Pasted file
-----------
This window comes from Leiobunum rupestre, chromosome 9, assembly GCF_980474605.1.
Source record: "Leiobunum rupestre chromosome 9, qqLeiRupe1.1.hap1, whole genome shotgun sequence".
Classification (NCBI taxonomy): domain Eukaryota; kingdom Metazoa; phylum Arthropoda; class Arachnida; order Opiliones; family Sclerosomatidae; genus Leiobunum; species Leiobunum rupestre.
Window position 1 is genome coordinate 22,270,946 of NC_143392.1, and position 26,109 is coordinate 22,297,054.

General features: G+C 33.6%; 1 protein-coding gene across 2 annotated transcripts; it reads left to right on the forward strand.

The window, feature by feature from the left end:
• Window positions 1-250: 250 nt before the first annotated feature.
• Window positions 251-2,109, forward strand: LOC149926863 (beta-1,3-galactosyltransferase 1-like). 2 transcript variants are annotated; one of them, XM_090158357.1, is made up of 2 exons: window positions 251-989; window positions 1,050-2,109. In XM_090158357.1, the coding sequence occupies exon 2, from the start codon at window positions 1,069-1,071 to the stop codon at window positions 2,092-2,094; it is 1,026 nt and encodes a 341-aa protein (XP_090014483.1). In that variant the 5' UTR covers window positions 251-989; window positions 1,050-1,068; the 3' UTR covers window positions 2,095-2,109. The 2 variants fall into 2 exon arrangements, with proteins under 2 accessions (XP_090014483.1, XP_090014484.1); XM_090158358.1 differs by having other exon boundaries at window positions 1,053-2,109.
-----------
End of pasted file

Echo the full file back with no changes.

This window comes from Leiobunum rupestre, chromosome 9, assembly GCF_980474605.1.
Source record: "Leiobunum rupestre chromosome 9, qqLeiRupe1.1.hap1, whole genome shotgun sequence".
Classification (NCBI taxonomy): domain Eukaryota; kingdom Metazoa; phylum Arthropoda; class Arachnida; order Opiliones; family Sclerosomatidae; genus Leiobunum; species Leiobunum rupestre.
Window position 1 is genome coordinate 22,270,946 of NC_143392.1, and position 26,109 is coordinate 22,297,054.

General features: G+C 33.6%; 1 protein-coding gene across 2 annotated transcripts; it reads left to right on the forward strand.

The window, feature by feature from the left end:
• Window positions 1-250: 250 nt before the first annotated feature.
• Window positions 251-2,109, forward strand: LOC149926863 (beta-1,3-galactosyltransferase 1-like). 2 transcript variants are annotated; one of them, XM_090158357.1, is made up of 2 exons: window positions 251-989; window positions 1,050-2,109. In XM_090158357.1, the coding sequence occupies exon 2, from the start codon at window positions 1,069-1,071 to the stop codon at window positions 2,092-2,094; it is 1,026 nt and encodes a 341-aa protein (XP_090014483.1). In that variant the 5' UTR covers window positions 251-989; window positions 1,050-1,068; the 3' UTR covers window positions 2,095-2,109. The 2 variants fall into 2 exon arrangements, with proteins under 2 accessions (XP_090014483.1, XP_090014484.1); XM_090158358.1 differs by having other exon boundaries at window positions 1,053-2,109.